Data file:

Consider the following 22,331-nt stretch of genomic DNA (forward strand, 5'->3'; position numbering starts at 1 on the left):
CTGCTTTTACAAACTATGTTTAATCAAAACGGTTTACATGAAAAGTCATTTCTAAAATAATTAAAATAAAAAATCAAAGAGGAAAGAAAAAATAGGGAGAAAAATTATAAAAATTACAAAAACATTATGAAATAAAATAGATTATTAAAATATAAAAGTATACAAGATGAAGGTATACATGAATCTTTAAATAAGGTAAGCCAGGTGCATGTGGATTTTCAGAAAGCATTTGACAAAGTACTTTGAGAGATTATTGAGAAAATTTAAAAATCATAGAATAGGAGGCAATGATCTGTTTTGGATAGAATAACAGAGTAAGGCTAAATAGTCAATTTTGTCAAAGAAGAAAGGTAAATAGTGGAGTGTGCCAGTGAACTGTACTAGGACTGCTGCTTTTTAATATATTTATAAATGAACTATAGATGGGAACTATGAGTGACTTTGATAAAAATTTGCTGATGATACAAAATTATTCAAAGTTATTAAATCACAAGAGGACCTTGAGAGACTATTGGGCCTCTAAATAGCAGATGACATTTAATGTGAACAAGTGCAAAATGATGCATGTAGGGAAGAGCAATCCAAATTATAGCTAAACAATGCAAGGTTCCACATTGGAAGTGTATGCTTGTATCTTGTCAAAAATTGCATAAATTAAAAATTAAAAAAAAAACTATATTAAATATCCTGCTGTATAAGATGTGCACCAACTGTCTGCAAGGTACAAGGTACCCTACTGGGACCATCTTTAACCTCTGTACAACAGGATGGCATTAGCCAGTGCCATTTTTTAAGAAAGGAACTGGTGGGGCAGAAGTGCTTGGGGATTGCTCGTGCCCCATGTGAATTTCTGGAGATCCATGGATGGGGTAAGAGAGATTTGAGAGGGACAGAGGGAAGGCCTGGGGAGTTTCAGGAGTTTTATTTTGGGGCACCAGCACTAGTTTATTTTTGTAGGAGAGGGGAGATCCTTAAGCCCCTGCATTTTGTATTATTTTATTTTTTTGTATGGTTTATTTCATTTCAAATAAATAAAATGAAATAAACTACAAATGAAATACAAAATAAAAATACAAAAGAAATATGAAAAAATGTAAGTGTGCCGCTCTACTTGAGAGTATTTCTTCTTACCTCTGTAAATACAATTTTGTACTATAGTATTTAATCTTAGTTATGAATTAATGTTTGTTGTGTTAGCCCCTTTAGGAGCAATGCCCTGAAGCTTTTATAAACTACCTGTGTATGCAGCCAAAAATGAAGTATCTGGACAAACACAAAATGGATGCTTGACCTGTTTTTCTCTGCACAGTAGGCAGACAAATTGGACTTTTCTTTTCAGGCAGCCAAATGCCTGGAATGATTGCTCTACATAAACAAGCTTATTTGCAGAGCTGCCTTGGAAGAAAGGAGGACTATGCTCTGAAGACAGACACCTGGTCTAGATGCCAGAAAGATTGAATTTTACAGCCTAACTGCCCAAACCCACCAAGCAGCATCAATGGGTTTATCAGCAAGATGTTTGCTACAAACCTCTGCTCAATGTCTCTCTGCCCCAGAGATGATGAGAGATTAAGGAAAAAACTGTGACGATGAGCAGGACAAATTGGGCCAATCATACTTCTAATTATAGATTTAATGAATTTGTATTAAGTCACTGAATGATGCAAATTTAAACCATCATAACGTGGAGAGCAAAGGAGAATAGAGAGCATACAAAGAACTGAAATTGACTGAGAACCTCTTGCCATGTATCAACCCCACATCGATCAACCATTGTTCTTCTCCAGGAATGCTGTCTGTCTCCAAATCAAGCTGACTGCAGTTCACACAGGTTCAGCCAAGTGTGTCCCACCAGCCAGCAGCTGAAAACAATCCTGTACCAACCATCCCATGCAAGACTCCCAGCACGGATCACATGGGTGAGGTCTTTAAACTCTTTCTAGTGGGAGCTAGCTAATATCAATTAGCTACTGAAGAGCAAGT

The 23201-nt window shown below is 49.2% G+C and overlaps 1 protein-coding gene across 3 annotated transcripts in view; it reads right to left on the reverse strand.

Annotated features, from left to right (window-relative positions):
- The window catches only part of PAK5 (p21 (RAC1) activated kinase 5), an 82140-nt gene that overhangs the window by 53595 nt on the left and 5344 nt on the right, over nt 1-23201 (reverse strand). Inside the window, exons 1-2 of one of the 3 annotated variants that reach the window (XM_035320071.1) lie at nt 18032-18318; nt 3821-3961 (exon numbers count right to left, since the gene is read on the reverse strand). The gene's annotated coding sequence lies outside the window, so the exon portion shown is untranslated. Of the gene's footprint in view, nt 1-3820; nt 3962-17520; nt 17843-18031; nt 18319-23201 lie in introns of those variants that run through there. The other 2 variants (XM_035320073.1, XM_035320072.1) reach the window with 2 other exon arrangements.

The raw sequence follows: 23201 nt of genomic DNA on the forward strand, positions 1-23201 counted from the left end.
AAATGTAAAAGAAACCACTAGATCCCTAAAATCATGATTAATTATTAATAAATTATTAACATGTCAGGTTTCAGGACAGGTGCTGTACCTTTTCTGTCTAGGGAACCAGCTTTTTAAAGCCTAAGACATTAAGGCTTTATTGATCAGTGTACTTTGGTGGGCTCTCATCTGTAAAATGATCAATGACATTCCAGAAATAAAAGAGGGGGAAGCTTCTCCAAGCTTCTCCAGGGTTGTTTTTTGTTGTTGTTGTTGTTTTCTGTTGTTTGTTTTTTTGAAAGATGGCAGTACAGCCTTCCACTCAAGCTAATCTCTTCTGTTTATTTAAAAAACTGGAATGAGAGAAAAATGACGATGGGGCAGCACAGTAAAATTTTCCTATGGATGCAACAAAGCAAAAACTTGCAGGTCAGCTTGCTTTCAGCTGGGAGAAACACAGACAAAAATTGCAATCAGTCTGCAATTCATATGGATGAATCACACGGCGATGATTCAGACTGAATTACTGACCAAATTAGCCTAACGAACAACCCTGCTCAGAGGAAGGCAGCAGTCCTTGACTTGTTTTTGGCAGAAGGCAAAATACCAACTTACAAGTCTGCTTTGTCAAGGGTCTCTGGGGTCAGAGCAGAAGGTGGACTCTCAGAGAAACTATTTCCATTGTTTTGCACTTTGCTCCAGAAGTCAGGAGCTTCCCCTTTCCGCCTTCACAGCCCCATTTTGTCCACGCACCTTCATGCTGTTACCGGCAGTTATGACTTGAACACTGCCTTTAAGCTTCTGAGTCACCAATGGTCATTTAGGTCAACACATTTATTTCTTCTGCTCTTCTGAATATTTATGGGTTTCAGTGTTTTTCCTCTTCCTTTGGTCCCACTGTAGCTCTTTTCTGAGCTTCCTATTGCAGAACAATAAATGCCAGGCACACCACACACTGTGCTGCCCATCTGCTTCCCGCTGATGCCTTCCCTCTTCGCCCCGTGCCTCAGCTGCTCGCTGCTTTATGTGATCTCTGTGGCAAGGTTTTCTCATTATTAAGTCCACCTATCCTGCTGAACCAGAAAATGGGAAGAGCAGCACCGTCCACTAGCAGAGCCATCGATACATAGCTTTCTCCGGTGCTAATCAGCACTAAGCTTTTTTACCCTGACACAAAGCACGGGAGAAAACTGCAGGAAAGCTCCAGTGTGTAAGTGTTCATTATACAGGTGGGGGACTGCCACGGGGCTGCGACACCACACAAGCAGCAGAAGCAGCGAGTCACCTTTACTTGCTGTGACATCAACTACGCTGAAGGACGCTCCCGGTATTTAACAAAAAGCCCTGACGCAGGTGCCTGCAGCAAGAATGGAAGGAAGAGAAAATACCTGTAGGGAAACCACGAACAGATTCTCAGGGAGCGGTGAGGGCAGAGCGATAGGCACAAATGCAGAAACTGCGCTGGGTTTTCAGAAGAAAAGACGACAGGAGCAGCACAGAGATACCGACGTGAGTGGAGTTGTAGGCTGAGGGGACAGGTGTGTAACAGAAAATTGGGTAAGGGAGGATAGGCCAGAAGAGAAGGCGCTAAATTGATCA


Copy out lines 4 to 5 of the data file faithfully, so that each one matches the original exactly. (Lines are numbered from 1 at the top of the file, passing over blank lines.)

Annotated features, from left to right (window-relative positions):
- The window catches only part of PAK5 (p21 (RAC1) activated kinase 5), an 82140-nt gene that overhangs the window by 53595 nt on the left and 5344 nt on the right, over nt 1-23201 (reverse strand). Inside the window, exons 1-2 of one of the 3 annotated variants that reach the window (XM_035320071.1) lie at nt 18032-18318; nt 3821-3961 (exon numbers count right to left, since the gene is read on the reverse strand). The gene's annotated coding sequence lies outside the window, so the exon portion shown is untranslated. Of the gene's footprint in view, nt 1-3820; nt 3962-17520; nt 17843-18031; nt 18319-23201 lie in introns of those variants that run through there. The other 2 variants (XM_035320073.1, XM_035320072.1) reach the window with 2 other exon arrangements.